TO HONORA

Discussion in 'Fibromyalgia Main Forum' started by Marta608, Jun 20, 2006.

  1. Marta608

    Marta608 Member

    Ha! I did it. I posted a "private" post. I just answered yours on the ongoing thread about, I think, What Do You Do When.... But I forgot to answer your question about housing and remembered only when I checked my mail and there, VOILA, is a response to my morning email to the referenced website from this morning.

    Since I have a background in (a lot of things but mostly) interior, structrual and construction design management I've been thinking for years about a commuity just for the likes of us. Of course, that assumes that we don't get better and that's the down side of the dream. Now, of course, I'm here, not there where the address is. Tomorrow I'll try to post it as best I can without giving a link which is not allowed as I recall.

    In my day dreams I visualized a large number of acres, some treed, some with a stream (thinking big here) with secluded, small condos on it which could be purchased reasonably by those with CFS/FM. Also on the property, in easy reach, would be a large lodge containing a big but cozy gathering room which I see with paneled walls, bookcases, a big fireplace and very comfy chairs with ottomans. There would also be a dining room large enough to hold us all; a kitchen for preparing food (a cook!); bathrooms; a nursing station; an apartment for the manager whom we would hire to keep things flowing evenly; perhaps a pool with hot tub and sauna for soaking aching bodies and showers.

    Of course there would need to be either a groundskeeper or we would contract grounds help. We would have walking trails, a veggie garden where those of us who could and wanted to could dig in the dirt. Flowers would abound as well as wildlife. We'd have a community car or two or a car service for those who didn't have or didn't want their own vehicles. We would all pay dues to cover the cost of all this and we would also find grants/funding so the cost wouldn't break our banks.

    That's how I've seen it.

    I'll be back tomorrow and then too I'll seek out the site on the Web about this housing idea someone told us about this morning.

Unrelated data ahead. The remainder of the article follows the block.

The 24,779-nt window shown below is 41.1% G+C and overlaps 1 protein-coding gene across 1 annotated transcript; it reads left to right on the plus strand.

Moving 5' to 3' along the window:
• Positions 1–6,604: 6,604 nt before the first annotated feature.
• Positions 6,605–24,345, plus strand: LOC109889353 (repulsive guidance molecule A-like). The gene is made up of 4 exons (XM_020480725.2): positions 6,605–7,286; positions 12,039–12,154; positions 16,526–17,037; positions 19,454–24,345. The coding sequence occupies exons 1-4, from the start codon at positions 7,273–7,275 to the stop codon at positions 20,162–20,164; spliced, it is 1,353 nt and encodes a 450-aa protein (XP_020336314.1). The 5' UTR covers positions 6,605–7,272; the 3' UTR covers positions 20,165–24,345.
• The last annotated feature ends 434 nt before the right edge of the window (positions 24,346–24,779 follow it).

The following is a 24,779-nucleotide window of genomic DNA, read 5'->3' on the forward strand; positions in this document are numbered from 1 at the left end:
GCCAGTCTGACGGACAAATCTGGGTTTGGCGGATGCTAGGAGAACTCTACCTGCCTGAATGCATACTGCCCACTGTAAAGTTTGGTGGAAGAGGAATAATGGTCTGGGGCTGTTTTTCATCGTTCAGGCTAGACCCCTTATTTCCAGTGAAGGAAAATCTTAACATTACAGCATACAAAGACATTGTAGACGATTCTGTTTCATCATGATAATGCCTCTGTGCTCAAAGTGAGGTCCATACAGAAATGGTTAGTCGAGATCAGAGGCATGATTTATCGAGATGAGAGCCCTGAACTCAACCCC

Sleep well, out there where it's only 5 p.m.

    Marta
  2. Marta608

    Marta608 Member

    Dear Honora ~

    I simply cannot believe that we - you, another CF friend, and I, have envisioned the almost same exact place in which to put our aging bods! I do like the idea of the young being invited to do work... but does this mean that you'd want to have non-CFSers there too other than in working roles? We may have our first conflict. Not that the healthy don't have their strong points (pun intended) but that we can feel so very ILL among them.

    The info I got on the housing site is.... how can I do this and fall within the rules??..... OK, it's PWCCOHOUSING and that's with an org at the end. :>) I have't checked it out yet. Because of the storms that are rocking MI today I've just gotten online.

    Back later.

    Hugs from me

    PS. About the time difference: I had momentarily transported you to California to visit Gigi last evening. How was the food?
    M.
  3. Marta608

    Marta608 Member

    Hello, Honora ~ I know exactly what you mean about living immersed in CFS/FM/ME and, like you, have to not stick to closely to this board, as great as most people here are, for the very same reasons you stated.

    I guess I love the planning of a shared community but I don't know that I'd like living there.

    Sadly this afternoon I had to take my poor old cat, Oliver, to have him euthanized. I'm happy for him because he was too sick to make well but I'm feeling very very badly for me right now.

    More soon.

    M.

  4. Marta608

    Marta608 Member

    Hi ~ I'd like to hear more about your experiences living in group housing (for want of a better word this morning), in fact, I think it bears more discussion, and about you. Tell you what; let's begin a thread just for that topic.